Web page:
A sandwich used to be a simple thing.
The sandwiches you carried along on a family picnic, the sandwiches you wolfed down after school in front of the TV—they were never meant to be examples of extravagance or creative disruption. Three or four ingredients did the trick. Bread, ham, cheese, mustard. Bread, turkey, cheese, mayonnaise. Bread, jelly, peanut butter. Overstuffing them ruined them.
Think of a sandwich prized for its thinness, a sandwich made with one slice of meat and one slice of cheese, a sandwich so compact and slim that it can be consumed easily with the use of one hand while the other hand steers a bicycle. We have, in the past decade or so, moved in a different direction from that.
“Reinvent everything” has been the mantra among restaurant chefs, and while their quest to shake up the core tenets of lunch has led to plenty of intriguing and delicious breakthroughs, from Parm in New York City to Palm City in San Francisco, chefs (being chefs) find it difficult to resist the temptations of excess. I have encountered sandwiches that have filled me up after four bites; I have ordered sandwiches that, to put it bluntly, did not fit into my mouth.
Like everyone else on earth, I have spent something like 783 months at home during the COVID-19 pandemic, and during that state of suspended animation I have made a lot of sandwiches. An embarrassment of sandwiches. A pilgrim’s progress of sandwiches, you might say, in the sense that my day-after-day, wax-on-wax-off focus on sandwich building has taught me things. I have gone through phases. At first, duped by the lure of cheffy innovation, I wasted time and calories trying to “re-create” classics in new ways. For instance: What if I make a BLT, but instead of fresh red tomato I’ll use pickled green tomato, and instead of iceberg lettuce I’ll use arugula, and instead of bacon I’ll crisp up some slices of prosciutto . . .?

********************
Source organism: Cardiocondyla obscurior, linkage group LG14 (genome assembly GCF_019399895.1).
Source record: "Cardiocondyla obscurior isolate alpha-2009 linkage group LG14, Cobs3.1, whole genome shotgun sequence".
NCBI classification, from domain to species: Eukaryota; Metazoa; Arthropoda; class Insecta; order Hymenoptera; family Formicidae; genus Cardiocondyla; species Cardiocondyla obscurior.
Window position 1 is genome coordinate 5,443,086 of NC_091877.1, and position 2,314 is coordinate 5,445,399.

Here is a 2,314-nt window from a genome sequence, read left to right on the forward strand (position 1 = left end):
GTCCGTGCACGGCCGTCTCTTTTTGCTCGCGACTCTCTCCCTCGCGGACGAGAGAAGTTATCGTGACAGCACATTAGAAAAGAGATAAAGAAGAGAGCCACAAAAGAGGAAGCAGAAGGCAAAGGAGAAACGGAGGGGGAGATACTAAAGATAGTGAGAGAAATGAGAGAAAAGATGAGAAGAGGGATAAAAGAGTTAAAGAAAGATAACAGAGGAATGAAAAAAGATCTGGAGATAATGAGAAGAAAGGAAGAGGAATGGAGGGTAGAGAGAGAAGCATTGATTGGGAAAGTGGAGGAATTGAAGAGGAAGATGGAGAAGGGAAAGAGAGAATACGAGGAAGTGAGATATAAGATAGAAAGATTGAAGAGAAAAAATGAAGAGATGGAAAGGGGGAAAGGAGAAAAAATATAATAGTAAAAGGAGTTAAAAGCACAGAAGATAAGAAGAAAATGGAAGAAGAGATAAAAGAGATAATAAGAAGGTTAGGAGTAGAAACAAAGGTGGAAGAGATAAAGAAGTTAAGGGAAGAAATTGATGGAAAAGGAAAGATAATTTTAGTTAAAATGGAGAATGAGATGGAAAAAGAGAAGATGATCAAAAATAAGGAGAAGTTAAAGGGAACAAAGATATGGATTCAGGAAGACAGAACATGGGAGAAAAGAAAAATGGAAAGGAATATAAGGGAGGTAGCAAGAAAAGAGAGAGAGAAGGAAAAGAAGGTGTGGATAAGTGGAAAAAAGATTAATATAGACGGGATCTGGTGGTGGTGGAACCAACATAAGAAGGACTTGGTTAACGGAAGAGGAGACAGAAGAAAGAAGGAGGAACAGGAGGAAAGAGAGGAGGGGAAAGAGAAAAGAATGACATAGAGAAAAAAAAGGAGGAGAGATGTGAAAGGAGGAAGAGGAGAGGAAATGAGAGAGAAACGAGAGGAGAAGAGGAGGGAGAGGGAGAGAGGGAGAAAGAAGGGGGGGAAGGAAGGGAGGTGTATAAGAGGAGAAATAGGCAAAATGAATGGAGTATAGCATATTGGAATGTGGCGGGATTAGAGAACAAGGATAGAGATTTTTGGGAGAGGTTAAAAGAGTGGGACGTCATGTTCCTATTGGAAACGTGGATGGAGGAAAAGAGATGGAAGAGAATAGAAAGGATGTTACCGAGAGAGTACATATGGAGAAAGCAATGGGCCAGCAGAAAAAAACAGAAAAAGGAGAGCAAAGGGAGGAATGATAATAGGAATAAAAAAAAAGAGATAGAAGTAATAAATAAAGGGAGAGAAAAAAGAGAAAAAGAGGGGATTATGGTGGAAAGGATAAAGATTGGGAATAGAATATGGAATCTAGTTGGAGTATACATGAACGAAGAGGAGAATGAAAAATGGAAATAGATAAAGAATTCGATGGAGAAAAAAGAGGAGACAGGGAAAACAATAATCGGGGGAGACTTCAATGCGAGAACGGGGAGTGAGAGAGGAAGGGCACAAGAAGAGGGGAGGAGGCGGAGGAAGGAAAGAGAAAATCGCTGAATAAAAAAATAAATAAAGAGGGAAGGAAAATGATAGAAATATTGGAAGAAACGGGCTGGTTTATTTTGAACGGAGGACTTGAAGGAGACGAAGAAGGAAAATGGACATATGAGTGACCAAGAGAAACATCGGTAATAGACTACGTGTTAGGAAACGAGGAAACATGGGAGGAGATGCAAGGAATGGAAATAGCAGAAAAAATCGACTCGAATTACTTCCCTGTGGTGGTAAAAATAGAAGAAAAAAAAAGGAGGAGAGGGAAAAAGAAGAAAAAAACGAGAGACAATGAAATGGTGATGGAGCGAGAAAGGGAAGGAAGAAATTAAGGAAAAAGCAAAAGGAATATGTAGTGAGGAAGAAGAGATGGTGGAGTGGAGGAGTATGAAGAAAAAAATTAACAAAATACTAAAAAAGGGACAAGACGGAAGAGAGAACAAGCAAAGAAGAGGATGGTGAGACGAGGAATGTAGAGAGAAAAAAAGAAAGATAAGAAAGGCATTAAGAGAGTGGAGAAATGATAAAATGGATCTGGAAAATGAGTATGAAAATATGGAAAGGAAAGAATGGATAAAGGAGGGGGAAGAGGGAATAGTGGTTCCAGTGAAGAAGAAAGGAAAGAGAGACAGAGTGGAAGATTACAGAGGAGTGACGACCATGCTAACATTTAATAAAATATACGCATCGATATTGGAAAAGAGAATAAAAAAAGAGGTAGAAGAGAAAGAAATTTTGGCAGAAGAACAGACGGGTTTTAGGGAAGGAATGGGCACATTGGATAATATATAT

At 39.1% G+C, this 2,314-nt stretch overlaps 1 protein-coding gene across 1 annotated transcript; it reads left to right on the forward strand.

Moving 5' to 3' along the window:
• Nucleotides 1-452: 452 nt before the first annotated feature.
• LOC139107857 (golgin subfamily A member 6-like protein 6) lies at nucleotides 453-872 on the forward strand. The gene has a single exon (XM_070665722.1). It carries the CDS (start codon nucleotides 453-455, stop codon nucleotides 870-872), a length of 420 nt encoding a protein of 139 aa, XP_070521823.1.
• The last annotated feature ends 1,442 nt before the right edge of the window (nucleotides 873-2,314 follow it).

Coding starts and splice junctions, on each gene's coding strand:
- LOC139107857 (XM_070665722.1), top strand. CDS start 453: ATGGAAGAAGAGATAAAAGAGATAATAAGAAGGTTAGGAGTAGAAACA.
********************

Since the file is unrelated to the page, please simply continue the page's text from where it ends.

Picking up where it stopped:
No. Don’t make the same mistake. There is never a good reason to replace bacon. And there is no improving on a basic BLT.
Eventually, like a mystic whose course of study has moved him toward a deeper level of insight, I accepted the truth, and it was the truth of lunch boxes and grandparents and bodegas. Repeat after me: A simple sandwich is the best sandwich. My moment of enlightenment came on a summer day when I spied some ripe red tomatoes on my kitchen counter. I toasted two pieces of white bread. I smeared Duke’s mayonnaise on the bread. I put one fat slice of tomato on the bread, salted the tomato, and then paired it with one slice of sharp white cheddar. I didn’t go overboard; I didn’t capsize the whole thing on a whim with a spoonful of some rare Neapolitan condiment from my pantry. I just let it be. It was the best meal of my summer.
Having let go of any compulsion to be “ambitious” with my sandwiches, I started experiencing one noontime epiphany after another. Tuna fish out of a tin—mixed with two spoonfuls of Duke’s and topped with sweet discs of bread-and-butter pickles on a toasted bun. Bliss. A pan bagnat: a French classic introduced to me by Jacques Pépin that in Chef Pépin’s home would involve salade niçoise but in my house might consist of little more than last night’s Greek salad caught between two pieces of toast. Revelation. (Yes, you’re seeing a theme: I can’t imagine any reason not to toast your bread. And I hate to break it to you, but a thick slab of crusty sourdough from the farmers market leads to a lopsided, hard-to-gnaw lunch. Sliced white bread was engineered for this job.) Ham, Muenster, rye, Dijon mustard. No tinkering required. Plus that Gallic standard known as the jambon-beurre: good butter and good ham on a baguette, with the only acceptable frippery being some cornichons.
These patterns—these systems of sandwich infrastructure—exist for a reason. They have been passed down through the decades because they help our sandwiches become precisely what they are meant to be: delicious, nourishing, and portable. It turns out that sandwiches, like governments, are a lot better when they don’t spiral out of control. Restraint is a gift, especially during a period of chaos. Simplicity is a balm. In 2002, a year before he was confronting death from cancer, the singer-songwriter Warren Zevon urged us to enjoy every sandwich. Paradoxically, it wasn’t until the summer of 2020 that I figured out how to do so.
This article appears in the March 2021 issue of Esquire. Subscribe Here